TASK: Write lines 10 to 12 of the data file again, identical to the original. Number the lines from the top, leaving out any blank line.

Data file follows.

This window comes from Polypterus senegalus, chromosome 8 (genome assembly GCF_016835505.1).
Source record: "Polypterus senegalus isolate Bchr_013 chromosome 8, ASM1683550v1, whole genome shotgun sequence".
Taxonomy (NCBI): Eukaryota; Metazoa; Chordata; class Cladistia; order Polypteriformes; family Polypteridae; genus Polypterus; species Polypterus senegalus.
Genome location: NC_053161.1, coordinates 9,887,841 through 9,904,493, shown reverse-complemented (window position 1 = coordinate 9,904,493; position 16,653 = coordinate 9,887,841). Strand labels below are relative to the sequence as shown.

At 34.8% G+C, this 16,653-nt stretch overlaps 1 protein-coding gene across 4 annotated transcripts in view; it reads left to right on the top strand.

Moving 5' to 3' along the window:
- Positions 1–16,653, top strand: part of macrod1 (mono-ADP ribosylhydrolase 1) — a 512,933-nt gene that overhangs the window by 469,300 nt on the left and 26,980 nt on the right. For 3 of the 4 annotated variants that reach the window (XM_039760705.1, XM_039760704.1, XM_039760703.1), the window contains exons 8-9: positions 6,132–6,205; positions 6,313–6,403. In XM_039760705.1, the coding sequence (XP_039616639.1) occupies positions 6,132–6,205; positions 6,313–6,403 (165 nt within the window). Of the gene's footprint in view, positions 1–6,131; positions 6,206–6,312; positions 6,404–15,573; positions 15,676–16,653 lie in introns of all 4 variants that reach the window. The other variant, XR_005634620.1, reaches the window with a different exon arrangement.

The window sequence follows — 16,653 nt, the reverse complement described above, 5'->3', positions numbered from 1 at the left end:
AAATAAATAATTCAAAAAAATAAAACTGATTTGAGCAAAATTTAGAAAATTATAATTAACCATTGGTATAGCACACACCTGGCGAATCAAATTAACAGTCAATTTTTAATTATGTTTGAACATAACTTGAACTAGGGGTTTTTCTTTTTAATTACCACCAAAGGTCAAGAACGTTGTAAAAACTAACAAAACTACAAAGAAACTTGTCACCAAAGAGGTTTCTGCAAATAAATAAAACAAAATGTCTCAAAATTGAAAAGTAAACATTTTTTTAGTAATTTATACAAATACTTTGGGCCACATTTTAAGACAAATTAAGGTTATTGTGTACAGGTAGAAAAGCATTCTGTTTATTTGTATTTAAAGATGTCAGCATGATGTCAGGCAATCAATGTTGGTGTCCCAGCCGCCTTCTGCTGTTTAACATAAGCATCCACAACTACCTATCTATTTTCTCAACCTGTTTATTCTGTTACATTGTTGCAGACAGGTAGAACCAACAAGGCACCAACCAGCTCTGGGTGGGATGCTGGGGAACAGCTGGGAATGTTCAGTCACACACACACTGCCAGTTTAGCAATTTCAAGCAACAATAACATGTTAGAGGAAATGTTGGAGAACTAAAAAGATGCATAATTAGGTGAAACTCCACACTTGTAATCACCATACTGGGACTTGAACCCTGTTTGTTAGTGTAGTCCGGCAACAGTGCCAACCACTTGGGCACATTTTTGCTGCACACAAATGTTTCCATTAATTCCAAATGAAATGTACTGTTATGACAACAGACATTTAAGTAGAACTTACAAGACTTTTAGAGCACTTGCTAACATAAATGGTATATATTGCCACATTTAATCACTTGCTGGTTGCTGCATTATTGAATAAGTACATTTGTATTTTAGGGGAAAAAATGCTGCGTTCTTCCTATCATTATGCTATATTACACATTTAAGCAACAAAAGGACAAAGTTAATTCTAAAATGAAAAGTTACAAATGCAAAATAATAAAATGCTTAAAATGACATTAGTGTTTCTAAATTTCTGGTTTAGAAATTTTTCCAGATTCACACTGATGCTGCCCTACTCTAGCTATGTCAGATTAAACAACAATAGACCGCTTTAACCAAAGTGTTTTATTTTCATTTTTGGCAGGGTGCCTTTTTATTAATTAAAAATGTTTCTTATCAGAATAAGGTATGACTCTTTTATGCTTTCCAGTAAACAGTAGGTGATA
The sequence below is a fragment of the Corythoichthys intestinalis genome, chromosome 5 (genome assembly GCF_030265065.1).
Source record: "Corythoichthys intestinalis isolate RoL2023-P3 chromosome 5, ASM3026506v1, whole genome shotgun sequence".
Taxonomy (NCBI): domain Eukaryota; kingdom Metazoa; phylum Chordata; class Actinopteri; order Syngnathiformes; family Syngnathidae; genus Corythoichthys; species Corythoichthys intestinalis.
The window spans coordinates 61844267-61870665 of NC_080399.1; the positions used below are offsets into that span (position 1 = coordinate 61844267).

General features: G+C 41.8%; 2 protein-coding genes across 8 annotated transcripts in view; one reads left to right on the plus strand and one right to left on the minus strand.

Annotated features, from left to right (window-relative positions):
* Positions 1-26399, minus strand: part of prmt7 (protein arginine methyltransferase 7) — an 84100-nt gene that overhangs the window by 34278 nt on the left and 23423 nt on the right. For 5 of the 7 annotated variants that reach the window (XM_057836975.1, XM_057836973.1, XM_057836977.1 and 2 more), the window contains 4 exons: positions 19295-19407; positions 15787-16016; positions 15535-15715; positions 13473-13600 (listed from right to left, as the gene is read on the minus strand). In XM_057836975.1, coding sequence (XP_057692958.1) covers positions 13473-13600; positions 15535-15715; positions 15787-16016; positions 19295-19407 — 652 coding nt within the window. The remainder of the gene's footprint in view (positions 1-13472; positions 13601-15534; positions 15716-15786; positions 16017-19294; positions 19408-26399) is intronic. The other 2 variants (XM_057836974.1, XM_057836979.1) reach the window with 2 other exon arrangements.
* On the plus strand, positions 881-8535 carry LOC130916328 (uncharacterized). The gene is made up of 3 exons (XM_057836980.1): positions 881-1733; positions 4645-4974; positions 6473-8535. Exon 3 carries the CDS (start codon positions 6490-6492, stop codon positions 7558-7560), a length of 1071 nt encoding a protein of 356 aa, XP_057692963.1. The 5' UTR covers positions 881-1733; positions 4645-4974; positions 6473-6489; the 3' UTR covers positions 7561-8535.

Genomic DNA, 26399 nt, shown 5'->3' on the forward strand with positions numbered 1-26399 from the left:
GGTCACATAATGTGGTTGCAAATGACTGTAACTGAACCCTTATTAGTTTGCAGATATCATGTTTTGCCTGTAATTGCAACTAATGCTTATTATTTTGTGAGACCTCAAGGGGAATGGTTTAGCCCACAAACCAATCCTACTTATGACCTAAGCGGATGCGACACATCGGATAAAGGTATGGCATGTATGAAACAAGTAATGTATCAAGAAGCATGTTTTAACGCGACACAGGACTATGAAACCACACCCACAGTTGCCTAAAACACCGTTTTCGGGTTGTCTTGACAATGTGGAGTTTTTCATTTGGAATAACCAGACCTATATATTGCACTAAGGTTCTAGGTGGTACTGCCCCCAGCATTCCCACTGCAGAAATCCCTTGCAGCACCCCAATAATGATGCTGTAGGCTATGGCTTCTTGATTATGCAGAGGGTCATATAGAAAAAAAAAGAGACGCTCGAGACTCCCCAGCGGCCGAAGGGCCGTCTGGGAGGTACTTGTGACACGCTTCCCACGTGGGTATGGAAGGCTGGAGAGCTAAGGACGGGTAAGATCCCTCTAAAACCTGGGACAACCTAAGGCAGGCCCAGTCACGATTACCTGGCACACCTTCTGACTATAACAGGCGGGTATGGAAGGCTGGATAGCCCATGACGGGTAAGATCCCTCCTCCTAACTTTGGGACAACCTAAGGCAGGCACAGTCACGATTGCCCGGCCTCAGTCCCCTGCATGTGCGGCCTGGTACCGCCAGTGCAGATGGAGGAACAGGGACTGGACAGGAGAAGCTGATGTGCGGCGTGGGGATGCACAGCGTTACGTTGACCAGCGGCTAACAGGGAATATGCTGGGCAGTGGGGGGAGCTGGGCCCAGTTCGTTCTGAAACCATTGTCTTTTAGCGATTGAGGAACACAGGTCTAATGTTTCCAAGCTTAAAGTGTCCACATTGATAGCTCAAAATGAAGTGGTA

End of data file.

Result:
The sequence below is a fragment of the Corythoichthys intestinalis genome, chromosome 5 (genome assembly GCF_030265065.1).
Source record: "Corythoichthys intestinalis isolate RoL2023-P3 chromosome 5, ASM3026506v1, whole genome shotgun sequence".
Taxonomy (NCBI): domain Eukaryota; kingdom Metazoa; phylum Chordata; class Actinopteri; order Syngnathiformes; family Syngnathidae; genus Corythoichthys; species Corythoichthys intestinalis.